{¶ 5} Reynolds further alleged that his conviction must be vacated since the trial court "denied to fire" his trial counsel after he "expressed to the court that [his] attorney did not & would not do several things [he] request[ed] him to [do]." Reynolds additionally alleged that he received ineffective assistance of counsel since his trial counsel had not "sent [him] anything" and had not provided him or his family with "all [his] court transcripts & motion for discovery" that he may have needed to support his motion. Reynolds concluded by alleging his 54-month prison sentence amounted to cruel and unusual punishment in violation of the Eighth Amendment to the United States Constitution and that the state provided insufficient evidence to prove he "committed a drug transaction in the visicinty (sic) of a juvenile."

         Trial Court's Decision and Appeal

         {¶ 6} On December 13, 2018, the trial court issued a decision summarily denying Reynolds' motion to vacate his conviction and set aside his sentence. Reynolds now appeals from that decision. Reynolds, however, did not set forth any assignments of error for this court to review as required by App.R. 16(A)(3). Reynolds instead merely refiled a portion of the motion that he originally filed with the trial court on November 28, 2018. Despite this procedural malady, this court nevertheless accepted Reynolds' submission as a properly complying appellate brief. However, upon review, it is clear that each of Reynolds' arguments are barred by the doctrine of res judicata. "Res judicata bars a petitioner from 're-packaging' evidence or issues that either were or could have been raised in trial or on direct appeal." State v. Casey, 12th Dist. Clinton No. CA2017-08-013, 2018-Ohio-2084, ¶ 15, citing State v. Rose, 12th Dist. Butler No. CA2012-03-050, 2012-Ohio-5957, ¶ 20.

         {¶ 7} Reynolds' arguments are also wholly without merit. For instance, Reynolds argues that the trial court erred by denying his motion to vacate since he "was never given & only seen [his] motion of discovery" shortly before he entered his guilty plea. But, even accepting Reynolds' claim as true, we fail to see how this failure impacts the knowing, intelligent, and voluntary nature of his guilty plea. Reynolds entered his guilty plea after the trial court engaged him the necessary Crim.R. 11(C) plea colloquy. At no point did Reynolds ever indicate that he was unaware of the underlying facts that led to the charges being brought against him prior to him entering his plea. For Reynolds to now claim that his guilty plea was not knowingly, intelligently, and voluntarily entered based on some alleged discovery violation is disingenuous and unsupported by the record. Therefore, even if this argument were not barred by the doctrine of res judicata, Reynolds' claim that the trial court erred by denying his motion to vacate his conviction since he "was never given & only seen [his] motion of discovery" shortly before he entered his guilty plea lacks merit.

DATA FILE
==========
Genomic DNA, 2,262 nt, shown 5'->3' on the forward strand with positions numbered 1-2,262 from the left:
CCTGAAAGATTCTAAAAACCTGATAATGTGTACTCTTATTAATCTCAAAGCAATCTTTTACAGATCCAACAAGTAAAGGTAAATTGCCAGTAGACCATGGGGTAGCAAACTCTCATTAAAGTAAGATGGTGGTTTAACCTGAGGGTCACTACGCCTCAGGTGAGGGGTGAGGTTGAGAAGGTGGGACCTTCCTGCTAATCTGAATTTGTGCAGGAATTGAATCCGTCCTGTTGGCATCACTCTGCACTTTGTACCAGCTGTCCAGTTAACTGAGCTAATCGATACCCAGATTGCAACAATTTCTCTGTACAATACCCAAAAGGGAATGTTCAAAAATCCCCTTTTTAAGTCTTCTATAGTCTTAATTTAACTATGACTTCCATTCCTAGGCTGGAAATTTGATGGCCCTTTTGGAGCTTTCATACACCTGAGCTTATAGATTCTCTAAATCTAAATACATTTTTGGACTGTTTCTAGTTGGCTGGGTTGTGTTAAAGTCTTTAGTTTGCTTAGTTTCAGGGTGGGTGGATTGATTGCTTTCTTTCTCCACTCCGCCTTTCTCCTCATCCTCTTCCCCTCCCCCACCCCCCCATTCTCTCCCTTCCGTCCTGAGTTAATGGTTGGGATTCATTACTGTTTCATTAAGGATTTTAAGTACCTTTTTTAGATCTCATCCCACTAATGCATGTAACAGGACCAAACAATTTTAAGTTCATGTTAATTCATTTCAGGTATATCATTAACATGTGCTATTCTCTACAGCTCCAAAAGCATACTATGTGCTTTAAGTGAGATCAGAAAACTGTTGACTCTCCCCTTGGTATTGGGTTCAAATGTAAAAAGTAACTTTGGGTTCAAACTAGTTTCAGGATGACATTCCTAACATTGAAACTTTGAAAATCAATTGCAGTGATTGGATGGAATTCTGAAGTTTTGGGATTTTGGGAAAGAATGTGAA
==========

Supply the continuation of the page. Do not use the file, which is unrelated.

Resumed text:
{¶ 8} Reynolds also argues that the trial court erred by denying his motion to vacate since the state provided insufficient evidence to prove he was trafficking drugs in the vicinity of a minor. However, by pleading guilty, Reynolds "waived the right to require the state to prove his guilt beyond a reasonable doubt." State v. Isbell, 12th Dist. Butler No. CA2003-06-152, 2004-Ohio-2300, ¶ 16. This is because, in accordance with Crim.R. 11(B)(1), "[t]he plea of guilty is a complete admission of the defendant's guilt." "Consequently, there is no evidence to consider, and the trial court was not required to determine whether a factual basis existed to support the guilty plea, prior to entering judgment on that plea." Isbell, citing State v. Caldwell, 12th Dist. Butler No. CA99-08-144, 2001 Ohio App. LEXIS 3556 (Aug. 13, 2001); and State v. Wood,48 Ohio App.2d 339, 344 (8th Dist.1976). Therefore, because Reynolds forfeited his right to challenge the sufficiency of the evidence by entering a ...